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New iPhone activations are down to a low not seen in the U.S. smartphone market for the last six years, according to a new Consumer Intelligence Research Partners (CIRP) report.

iphone-15-sizes.jpg

While CIRP notes that Apple's installed smartphone base is higher than recorded activations, the figures show its share of new iPhone activations fell from 40% to 33% over the past year, suggesting a shift away from the higher market shares Apple enjoyed in previous years.

Historically, around the time when competitors like Blackberry and Windows phones were more prevalent, iPhone's activation share hovered around one-third. This increased steadily until the first year of the COVID-19 pandemic when various factors contributed to a spike in activations. However, Apple's iPhone share appears to have reverted to its long-term average, with two out of three new smartphone activations now from Android devices.

CIRP suggests the decline is due to the increased price of modern smartphones as well as better durability. While innovation has slowed, there has been a shift from two-year subsidized purchases to more transparent buying plans, which has prompted consumers to hold onto their devices for longer. This trend appears to impact iPhone sales more significantly than those of Android devices, suggesting Apple may need to adjust its strategy to regain market momentum.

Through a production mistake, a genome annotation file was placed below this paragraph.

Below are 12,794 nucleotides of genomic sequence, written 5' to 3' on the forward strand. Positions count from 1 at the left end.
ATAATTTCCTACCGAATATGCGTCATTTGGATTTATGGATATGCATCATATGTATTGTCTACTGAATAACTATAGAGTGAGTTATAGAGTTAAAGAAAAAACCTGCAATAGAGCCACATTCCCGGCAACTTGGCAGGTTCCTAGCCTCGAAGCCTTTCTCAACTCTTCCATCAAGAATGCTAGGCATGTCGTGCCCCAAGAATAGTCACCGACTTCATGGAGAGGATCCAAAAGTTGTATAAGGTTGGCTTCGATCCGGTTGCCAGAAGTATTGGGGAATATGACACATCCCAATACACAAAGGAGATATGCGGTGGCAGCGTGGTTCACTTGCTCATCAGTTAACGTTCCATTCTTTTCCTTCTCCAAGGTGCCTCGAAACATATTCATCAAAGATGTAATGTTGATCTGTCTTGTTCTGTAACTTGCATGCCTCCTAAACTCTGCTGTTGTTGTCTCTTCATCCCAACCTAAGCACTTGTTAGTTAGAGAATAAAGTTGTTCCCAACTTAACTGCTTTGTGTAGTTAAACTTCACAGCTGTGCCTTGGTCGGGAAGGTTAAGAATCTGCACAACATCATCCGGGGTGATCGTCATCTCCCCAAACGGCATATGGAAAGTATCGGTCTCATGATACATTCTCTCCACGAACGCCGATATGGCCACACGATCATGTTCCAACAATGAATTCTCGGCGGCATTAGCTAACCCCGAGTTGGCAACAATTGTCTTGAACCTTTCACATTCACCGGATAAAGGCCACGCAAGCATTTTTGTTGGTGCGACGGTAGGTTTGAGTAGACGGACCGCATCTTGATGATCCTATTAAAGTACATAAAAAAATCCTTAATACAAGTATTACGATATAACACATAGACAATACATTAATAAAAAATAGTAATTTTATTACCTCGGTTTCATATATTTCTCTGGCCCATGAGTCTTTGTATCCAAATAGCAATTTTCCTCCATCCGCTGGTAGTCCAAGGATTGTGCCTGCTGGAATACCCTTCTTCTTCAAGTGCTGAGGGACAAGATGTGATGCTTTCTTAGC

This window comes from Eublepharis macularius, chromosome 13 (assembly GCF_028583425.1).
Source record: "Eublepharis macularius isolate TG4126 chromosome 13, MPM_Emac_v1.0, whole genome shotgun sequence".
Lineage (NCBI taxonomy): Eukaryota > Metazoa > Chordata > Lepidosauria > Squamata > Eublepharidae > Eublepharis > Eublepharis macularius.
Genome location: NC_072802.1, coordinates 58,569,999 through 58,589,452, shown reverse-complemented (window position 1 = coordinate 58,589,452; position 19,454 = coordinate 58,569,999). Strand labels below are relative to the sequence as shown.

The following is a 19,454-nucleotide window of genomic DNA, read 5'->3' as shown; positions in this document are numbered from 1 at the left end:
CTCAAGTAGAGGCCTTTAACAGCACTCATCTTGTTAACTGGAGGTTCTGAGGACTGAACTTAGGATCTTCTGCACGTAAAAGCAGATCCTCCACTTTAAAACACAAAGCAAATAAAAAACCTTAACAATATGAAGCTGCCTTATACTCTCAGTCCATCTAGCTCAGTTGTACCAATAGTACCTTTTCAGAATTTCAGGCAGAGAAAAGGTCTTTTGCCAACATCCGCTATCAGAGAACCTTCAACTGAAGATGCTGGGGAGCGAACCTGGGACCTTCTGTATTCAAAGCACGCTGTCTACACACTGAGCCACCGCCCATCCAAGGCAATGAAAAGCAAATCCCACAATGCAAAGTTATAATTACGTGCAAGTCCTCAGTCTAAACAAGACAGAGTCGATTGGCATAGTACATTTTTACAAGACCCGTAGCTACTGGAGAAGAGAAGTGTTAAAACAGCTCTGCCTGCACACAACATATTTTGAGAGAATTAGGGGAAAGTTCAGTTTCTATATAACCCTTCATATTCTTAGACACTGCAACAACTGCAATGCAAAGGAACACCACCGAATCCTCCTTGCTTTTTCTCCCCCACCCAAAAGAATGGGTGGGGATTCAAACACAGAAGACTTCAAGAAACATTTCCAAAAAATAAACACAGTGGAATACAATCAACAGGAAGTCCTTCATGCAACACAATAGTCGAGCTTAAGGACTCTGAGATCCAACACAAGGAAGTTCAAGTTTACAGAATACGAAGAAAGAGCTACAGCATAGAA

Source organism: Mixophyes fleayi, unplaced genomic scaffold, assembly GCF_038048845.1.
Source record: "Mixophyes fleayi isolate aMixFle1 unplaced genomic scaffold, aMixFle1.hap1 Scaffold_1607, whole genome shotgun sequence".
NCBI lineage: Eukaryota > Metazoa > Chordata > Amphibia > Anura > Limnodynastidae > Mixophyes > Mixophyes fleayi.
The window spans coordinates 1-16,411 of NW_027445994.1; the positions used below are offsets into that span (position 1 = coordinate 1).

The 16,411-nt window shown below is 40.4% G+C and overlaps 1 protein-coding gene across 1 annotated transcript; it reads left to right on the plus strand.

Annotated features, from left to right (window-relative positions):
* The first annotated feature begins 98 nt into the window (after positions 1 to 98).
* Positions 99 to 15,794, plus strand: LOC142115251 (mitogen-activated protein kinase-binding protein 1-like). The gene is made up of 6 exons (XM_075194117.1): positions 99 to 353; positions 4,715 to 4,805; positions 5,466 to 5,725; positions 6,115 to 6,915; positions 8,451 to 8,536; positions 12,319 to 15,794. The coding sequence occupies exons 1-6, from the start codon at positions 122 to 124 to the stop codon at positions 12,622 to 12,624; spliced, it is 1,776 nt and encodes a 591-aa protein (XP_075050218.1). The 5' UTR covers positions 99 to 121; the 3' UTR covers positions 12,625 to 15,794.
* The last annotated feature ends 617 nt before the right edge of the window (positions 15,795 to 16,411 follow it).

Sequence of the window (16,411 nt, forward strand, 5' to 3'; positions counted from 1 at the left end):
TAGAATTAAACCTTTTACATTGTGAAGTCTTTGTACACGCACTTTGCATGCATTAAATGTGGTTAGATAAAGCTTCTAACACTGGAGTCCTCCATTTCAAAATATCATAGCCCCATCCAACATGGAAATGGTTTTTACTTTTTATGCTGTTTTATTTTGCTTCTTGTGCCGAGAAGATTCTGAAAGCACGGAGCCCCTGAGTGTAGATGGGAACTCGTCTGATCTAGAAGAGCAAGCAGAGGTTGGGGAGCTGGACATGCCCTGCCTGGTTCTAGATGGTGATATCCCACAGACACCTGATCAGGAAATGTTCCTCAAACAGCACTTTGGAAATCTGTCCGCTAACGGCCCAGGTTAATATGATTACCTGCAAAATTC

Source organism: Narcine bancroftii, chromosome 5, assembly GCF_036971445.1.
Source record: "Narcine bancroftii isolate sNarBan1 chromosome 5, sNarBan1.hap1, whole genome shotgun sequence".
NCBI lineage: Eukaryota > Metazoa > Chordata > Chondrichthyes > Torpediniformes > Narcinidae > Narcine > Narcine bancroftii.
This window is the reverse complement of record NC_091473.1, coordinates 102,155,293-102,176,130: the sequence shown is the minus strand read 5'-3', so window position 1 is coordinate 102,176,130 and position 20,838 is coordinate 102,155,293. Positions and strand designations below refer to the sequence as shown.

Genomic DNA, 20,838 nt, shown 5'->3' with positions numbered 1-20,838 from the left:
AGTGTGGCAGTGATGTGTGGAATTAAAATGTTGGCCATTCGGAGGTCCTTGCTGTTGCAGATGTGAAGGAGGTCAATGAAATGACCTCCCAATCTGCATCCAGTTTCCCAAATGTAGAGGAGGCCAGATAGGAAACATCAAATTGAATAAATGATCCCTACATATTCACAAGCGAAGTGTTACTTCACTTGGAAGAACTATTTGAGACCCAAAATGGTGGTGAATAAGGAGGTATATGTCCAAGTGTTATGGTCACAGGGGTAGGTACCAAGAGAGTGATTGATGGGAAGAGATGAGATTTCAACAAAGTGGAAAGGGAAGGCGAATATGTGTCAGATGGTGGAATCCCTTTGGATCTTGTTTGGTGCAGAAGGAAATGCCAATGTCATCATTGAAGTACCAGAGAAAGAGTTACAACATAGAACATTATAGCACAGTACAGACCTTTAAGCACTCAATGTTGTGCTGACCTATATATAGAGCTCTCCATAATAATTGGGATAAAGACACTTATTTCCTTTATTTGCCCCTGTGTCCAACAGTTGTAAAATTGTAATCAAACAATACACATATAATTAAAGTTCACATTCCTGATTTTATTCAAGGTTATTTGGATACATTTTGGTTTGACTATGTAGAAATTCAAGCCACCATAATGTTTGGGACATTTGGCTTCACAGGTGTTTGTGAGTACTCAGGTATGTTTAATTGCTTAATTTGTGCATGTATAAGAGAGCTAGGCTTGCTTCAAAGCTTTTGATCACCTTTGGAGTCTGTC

cirp-2023-4-iphone-activation.jpeg

The report covers a 12-month period ending each quarter and includes data from CIRP's quarterly survey of mobile phone customers. The aim of this approach is to remove the seasonal spikes typically associated with new device launches and holiday sales, providing a clearer view of ongoing trends, according to the firm.

Article Link: Android Bosses iPhone in Smartphone Activation Market Share
 
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abatabia

macrumors 6502
Jul 27, 2023
334
4,474
New Jersey
2023 was the first year since 2020 I did not upgrade my iPhone, and I religiously upgrade every year. I did, however, get an 8 Pro because of the deal Verizon offered me. While this is just my opinion, I’m enjoying the 8 pro immensely. It’s not the most powerful out there but the camera is amazing, it’s as comfortable as my 11PM was, and the AI is kinda useful. It’s an amazing all around phone and it’s just a new experience that I am really enjoying. My 13PM soldiers along and is just also not worth upgrading so I have both. I have a 14Pro but it’s largely a disappointment for me. Battery is awful and it’s just…..meh. I have found iPhones to have grown just a tad stale and predictable. Again, just me.